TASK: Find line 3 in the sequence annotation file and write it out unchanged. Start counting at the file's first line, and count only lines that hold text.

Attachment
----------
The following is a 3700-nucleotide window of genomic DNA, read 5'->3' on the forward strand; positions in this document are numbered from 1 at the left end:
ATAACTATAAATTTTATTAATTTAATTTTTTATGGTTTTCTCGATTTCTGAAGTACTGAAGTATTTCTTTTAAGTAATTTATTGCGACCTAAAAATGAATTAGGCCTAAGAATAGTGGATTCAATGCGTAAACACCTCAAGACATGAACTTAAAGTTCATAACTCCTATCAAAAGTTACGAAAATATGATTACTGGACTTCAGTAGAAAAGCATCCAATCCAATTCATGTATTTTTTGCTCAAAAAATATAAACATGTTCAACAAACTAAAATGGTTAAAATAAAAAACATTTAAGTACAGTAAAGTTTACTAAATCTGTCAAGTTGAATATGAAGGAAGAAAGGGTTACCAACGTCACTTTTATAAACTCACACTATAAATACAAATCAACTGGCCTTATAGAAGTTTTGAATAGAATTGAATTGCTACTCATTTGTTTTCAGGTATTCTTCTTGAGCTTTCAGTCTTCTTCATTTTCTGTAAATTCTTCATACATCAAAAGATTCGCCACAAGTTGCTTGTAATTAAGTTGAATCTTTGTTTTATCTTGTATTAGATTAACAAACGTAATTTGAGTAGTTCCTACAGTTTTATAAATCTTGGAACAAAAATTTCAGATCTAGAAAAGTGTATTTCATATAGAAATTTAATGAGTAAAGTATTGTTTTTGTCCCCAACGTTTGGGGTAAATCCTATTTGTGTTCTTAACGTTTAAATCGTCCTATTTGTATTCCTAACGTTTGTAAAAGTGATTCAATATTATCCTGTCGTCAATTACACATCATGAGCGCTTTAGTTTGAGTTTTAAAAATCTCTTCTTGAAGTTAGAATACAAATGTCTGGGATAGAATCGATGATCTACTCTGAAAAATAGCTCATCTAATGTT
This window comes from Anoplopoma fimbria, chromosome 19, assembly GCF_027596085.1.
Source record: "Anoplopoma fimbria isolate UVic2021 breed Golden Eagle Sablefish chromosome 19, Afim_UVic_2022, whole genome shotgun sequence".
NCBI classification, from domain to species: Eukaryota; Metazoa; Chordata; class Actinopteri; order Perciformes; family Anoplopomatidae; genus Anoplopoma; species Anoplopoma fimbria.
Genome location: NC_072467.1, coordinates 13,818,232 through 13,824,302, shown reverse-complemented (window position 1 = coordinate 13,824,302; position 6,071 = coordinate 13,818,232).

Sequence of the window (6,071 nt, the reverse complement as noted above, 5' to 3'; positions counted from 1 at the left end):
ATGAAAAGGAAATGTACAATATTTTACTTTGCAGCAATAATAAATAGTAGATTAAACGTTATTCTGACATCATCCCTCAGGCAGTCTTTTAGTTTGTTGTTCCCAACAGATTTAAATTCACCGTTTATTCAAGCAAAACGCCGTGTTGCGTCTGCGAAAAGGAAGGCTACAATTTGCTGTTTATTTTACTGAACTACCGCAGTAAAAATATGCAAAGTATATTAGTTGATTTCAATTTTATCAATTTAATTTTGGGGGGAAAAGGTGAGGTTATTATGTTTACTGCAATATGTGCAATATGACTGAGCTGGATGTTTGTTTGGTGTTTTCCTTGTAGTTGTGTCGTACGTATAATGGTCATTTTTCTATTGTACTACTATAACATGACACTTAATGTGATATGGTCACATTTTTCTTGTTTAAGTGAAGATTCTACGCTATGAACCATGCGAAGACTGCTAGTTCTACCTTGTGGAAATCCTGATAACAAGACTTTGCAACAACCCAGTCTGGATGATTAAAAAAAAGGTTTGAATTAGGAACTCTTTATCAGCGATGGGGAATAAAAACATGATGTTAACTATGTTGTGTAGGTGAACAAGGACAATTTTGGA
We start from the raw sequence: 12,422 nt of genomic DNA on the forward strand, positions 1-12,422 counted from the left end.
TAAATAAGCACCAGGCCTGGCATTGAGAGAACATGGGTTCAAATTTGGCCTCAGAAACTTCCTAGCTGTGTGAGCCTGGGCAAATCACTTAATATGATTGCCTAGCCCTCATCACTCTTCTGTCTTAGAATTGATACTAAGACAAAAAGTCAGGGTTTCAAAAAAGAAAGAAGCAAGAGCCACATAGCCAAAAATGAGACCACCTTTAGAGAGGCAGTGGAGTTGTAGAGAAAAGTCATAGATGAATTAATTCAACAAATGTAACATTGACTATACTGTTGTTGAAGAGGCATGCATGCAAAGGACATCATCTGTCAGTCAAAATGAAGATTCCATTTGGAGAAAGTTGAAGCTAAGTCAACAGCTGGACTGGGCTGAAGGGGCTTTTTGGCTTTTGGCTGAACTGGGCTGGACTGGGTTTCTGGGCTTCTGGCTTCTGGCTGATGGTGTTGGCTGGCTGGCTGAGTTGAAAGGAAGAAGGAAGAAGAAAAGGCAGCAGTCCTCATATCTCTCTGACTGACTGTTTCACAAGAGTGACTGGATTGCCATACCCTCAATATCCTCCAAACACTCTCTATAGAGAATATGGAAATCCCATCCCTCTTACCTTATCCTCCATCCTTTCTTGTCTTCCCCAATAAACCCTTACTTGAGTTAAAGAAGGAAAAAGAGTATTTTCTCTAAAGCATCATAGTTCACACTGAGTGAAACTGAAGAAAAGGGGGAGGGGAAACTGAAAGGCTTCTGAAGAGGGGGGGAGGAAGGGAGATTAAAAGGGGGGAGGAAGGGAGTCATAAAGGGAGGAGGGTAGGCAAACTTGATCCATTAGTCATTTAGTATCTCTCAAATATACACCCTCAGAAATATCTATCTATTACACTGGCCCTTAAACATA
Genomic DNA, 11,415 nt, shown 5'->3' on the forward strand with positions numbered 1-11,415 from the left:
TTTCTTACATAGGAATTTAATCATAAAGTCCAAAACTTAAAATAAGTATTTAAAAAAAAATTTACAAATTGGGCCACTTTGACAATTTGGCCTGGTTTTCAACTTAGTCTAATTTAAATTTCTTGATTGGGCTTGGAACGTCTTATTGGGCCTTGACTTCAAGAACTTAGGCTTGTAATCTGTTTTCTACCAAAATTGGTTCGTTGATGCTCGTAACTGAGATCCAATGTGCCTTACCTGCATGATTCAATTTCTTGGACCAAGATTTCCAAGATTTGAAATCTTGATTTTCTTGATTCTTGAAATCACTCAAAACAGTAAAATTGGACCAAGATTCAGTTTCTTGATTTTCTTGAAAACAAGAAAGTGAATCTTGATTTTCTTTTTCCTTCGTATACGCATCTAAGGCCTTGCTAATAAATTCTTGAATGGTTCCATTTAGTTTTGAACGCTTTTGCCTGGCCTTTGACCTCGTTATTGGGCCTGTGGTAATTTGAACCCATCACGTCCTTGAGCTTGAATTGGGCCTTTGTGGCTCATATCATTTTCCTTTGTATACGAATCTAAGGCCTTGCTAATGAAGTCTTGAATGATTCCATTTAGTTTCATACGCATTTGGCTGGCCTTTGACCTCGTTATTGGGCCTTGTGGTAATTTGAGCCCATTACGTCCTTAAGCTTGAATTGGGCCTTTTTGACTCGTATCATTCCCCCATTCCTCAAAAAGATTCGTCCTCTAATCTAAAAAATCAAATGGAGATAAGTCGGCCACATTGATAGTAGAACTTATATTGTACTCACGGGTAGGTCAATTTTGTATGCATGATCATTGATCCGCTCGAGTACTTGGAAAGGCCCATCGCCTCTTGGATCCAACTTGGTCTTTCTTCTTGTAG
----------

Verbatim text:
This window comes from Anoplopoma fimbria, chromosome 19, assembly GCF_027596085.1.